But it’s not always easy building green, and as Swenson and Watson inspect the construction progress of a new home at the corner of 11th and Page streets, they see a number of errors, such as open crevices that should be sealed for better insulation. “There’s a tendency for contractors who have built a million homes to build them the way they always have,” says Watson. But he remains unruffled by the need to keep a close eye on the progress of each home.
“We hope this has a ripple effect,” says Watson of PHA’s new eco-friendly homes. “If the builders do it once, they realize it’s not that difficult.”
“It’s an extreme blessing to be in this neighborhood,” says Ronica Turner. “Luck is great, but blessings are awesome, and we are truly blessed.”
Making the global grade
Charlottesville Waldorf becomes the “Greenest School in America”
Get ready, Charlottesville: The “Greenest School in America” is about to be unveiled. The Charlottesville Waldorf School will feature straw bale construction, geothermal heating and cooling, a “living roof” comprised of plants and be constructed entirely from nontoxic building materials.
The new Waldorf School, situated on a 13-acre property on Rio Road, will accommodate 250 students and be the largest and most ambitious green building project in both the city of Charlottesville and Albemarle County.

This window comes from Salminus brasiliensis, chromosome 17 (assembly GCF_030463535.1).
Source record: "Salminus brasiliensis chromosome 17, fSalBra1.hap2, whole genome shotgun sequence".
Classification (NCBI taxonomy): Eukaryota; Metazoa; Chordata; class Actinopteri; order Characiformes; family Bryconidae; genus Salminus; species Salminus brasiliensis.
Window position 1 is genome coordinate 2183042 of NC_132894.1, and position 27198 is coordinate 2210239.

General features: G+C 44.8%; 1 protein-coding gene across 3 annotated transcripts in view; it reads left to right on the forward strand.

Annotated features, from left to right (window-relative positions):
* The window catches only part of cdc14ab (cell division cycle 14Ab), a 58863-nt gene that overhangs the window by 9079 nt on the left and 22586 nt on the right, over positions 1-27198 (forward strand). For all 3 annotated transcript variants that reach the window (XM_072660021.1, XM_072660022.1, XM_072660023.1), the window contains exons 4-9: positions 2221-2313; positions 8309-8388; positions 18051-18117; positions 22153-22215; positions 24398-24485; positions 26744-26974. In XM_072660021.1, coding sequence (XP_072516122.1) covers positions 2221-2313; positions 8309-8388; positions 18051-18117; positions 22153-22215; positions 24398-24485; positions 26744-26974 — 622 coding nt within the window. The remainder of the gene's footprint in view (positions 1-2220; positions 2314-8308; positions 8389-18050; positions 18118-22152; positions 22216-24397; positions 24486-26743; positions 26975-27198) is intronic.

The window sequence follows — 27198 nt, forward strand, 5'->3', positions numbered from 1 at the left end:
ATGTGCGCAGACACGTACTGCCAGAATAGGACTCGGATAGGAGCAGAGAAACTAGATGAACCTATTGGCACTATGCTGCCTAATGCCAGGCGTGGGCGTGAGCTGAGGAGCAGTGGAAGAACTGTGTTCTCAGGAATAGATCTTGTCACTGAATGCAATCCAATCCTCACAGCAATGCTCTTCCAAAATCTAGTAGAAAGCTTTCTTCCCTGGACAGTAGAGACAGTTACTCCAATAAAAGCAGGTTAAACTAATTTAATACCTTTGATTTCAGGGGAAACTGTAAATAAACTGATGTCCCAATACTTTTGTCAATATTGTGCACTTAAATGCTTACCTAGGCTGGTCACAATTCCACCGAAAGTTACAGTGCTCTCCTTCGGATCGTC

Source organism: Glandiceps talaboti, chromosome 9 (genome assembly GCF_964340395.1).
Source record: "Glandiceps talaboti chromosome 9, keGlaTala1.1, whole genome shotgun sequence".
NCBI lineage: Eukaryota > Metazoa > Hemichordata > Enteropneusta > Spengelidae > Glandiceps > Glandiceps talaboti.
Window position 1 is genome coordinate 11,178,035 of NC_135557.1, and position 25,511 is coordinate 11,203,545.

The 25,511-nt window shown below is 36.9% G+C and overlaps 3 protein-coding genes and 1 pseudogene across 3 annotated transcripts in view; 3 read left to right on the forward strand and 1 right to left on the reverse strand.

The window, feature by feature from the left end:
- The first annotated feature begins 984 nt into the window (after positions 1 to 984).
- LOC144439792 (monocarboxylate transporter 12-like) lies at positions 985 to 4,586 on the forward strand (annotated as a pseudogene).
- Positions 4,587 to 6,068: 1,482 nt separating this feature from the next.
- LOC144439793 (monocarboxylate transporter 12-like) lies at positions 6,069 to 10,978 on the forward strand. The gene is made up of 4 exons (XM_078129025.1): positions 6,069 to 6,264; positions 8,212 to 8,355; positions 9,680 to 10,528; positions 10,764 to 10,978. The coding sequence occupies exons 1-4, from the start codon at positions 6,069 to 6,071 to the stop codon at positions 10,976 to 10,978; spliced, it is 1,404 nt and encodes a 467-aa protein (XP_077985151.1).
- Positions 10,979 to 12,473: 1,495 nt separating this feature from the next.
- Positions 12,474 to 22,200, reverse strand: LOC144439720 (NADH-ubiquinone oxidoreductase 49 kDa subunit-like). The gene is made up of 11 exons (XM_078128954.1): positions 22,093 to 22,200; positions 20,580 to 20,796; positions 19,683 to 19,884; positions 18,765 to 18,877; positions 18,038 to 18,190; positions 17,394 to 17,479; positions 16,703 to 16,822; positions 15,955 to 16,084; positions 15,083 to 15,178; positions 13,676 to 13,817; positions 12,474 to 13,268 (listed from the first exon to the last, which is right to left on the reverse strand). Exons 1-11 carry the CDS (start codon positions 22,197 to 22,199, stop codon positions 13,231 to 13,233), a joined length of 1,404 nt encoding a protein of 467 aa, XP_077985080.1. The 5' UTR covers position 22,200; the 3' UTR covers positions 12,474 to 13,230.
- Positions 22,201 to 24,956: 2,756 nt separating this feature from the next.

“The ‘greenest school’ is a really high bar that we love being challenged by,” explains Sarah Tremaine, co-chair of the Charlottesville Waldorf School Foundation. “But we are committed to educating other schools. We really want to be surpassed.”
The new Waldorf School will take advantage of the natural world—everything from the ground temperature to the seasonal angle of the sun—to be the most energy-efficient and environmentally sustainable school in the country.
The visionary design team, led by local architect Ted Jones, has focused on making the environmentally sustainable school fit Waldorf’s educational philosophy in both principle and practice. Just as Waldorf schools view the natural stages of a child’s development holistically, Ted Jones and his team have looked at every facet of the site design, taking into account everything from rainfall to CO2 emissions.
“Not only is it a great idea given the health and environmental benefits,” explains Tremaine, “but there is already an emphasis in the curriculum on the natural world, it’s really in the fabric of the education.”
A driving force behind the Waldorf School Foundation’s commitment to eco-friendly construction is the link between the quality of a classroom environment and a student’s academic performance.
In 2001, the Heschong Mahone group studied classroom quality and standardized test scores from thousands of students. The study found that students with the most natural daylight in their classrooms progressed 20 percent faster in math and 26 percent faster in reading over the course of the school year than students with the least daylight. In subsequent studies, the Heschong Mahone group found that indoor air quality could also benefit the health of students, teachers and school administrators.